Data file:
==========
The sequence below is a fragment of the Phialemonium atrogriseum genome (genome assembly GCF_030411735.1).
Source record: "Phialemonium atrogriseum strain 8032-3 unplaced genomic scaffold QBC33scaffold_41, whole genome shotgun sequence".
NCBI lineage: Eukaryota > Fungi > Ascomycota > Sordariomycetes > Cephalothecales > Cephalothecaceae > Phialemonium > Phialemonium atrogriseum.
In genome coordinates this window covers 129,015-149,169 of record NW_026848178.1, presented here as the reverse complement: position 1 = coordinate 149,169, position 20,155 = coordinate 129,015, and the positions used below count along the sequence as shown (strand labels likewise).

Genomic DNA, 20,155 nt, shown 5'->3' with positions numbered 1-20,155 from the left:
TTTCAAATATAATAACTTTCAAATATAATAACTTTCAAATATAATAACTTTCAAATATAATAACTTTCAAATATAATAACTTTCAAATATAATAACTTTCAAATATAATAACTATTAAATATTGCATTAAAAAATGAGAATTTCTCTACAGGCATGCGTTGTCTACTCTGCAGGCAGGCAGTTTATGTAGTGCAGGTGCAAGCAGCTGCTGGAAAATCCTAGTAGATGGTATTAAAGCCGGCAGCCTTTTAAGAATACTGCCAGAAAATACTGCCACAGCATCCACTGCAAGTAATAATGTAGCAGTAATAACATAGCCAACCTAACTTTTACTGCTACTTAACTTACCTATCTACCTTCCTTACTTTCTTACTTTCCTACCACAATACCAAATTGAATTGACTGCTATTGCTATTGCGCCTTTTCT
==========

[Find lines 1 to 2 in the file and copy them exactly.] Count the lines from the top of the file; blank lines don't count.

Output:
The sequence below is a fragment of the Phialemonium atrogriseum genome (genome assembly GCF_030411735.1).
Source record: "Phialemonium atrogriseum strain 8032-3 unplaced genomic scaffold QBC33scaffold_41, whole genome shotgun sequence".